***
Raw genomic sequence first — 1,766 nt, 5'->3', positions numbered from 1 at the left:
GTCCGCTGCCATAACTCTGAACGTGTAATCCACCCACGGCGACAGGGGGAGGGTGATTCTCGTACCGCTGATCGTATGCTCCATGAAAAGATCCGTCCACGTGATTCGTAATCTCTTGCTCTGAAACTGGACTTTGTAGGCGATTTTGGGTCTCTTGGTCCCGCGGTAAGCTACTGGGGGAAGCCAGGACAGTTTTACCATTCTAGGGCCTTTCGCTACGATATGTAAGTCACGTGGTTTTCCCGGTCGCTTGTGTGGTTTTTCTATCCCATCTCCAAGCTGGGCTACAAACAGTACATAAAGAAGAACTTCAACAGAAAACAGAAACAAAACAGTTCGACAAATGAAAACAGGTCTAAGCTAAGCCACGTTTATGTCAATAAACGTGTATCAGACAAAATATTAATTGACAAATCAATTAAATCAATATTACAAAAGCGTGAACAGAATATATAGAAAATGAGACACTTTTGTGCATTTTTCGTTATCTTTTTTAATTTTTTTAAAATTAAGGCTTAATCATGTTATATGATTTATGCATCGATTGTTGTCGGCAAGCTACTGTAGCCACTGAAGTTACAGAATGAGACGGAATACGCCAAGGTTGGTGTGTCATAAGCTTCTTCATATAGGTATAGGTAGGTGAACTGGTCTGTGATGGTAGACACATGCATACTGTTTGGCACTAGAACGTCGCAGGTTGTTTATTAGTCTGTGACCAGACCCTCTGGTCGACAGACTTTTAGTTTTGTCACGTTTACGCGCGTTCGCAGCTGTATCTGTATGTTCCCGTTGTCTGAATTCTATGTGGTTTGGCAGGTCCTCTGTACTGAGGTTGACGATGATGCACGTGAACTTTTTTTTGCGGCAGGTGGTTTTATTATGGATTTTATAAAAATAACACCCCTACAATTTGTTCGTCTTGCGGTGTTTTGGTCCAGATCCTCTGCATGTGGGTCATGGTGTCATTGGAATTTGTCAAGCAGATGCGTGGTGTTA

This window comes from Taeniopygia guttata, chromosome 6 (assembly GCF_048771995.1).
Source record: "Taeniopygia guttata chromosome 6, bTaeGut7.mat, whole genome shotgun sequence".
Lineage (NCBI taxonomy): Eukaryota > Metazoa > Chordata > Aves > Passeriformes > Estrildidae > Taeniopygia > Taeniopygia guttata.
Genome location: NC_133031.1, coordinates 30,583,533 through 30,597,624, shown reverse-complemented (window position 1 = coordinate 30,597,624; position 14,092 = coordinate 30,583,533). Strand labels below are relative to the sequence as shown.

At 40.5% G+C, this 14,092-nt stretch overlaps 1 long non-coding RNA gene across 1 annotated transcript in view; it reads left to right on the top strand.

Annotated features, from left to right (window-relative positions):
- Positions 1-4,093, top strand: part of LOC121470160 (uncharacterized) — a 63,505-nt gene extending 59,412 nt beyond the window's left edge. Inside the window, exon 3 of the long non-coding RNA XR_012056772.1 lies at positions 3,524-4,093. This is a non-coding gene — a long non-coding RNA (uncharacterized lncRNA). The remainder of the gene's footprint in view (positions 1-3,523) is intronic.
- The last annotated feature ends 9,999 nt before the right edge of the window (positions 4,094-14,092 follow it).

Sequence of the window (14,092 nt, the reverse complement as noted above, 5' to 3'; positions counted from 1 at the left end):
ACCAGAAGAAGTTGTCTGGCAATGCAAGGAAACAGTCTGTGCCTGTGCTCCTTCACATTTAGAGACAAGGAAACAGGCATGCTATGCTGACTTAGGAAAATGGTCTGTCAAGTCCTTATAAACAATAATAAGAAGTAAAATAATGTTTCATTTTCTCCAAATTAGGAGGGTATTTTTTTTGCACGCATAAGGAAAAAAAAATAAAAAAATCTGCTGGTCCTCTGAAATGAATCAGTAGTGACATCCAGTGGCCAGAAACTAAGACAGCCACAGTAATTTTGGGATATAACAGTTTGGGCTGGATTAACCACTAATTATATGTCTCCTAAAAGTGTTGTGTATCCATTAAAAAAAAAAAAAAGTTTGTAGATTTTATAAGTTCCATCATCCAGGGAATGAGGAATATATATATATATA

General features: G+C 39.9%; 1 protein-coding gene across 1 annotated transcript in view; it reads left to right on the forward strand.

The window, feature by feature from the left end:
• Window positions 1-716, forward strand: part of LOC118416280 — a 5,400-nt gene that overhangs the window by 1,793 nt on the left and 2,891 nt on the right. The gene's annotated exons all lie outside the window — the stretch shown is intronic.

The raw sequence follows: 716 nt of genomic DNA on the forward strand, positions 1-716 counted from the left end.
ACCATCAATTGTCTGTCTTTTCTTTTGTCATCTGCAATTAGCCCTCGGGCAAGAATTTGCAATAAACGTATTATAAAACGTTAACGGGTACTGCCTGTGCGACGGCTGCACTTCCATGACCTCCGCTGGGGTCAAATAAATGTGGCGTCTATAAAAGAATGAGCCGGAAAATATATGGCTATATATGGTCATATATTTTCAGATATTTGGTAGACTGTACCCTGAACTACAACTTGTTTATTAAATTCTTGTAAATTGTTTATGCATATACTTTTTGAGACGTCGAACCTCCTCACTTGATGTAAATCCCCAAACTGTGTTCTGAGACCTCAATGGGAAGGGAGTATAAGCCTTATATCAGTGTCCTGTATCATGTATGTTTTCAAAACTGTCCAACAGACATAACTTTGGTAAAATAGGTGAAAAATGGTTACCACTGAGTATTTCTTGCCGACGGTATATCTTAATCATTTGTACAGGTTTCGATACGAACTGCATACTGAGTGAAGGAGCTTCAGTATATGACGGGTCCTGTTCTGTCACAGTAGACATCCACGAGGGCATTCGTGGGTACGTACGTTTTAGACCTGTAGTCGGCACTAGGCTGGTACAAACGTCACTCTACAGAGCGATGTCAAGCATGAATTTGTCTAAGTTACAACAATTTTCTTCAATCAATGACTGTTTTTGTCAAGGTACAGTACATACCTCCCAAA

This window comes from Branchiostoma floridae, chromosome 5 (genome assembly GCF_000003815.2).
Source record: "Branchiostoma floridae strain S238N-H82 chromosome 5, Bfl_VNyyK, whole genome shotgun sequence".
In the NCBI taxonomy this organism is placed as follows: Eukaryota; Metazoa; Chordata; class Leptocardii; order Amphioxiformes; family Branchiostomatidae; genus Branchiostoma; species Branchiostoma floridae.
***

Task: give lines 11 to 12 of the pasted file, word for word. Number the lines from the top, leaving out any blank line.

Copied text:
Sequence of the window (14,092 nt, the reverse complement as noted above, 5' to 3'; positions counted from 1 at the left end):
ACCAGAAGAAGTTGTCTGGCAATGCAAGGAAACAGTCTGTGCCTGTGCTCCTTCACATTTAGAGACAAGGAAACAGGCATGCTATGCTGACTTAGGAAAATGGTCTGTCAAGTCCTTATAAACAATAATAAGAAGTAAAATAATGTTTCATTTTCTCCAAATTAGGAGGGTATTTTTTTTGCACGCATAAGGAAAAAAAAATAAAAAAATCTGCTGGTCCTCTGAAATGAATCAGTAGTGACATCCAGTGGCCAGAAACTAAGACAGCCACAGTAATTTTGGGATATAACAGTTTGGGCTGGATTAACCACTAATTATATGTCTCCTAAAAGTGTTGTGTATCCATTAAAAAAAAAAAAAAGTTTGTAGATTTTATAAGTTCCATCATCCAGGGAATGAGGAATATATATATATATA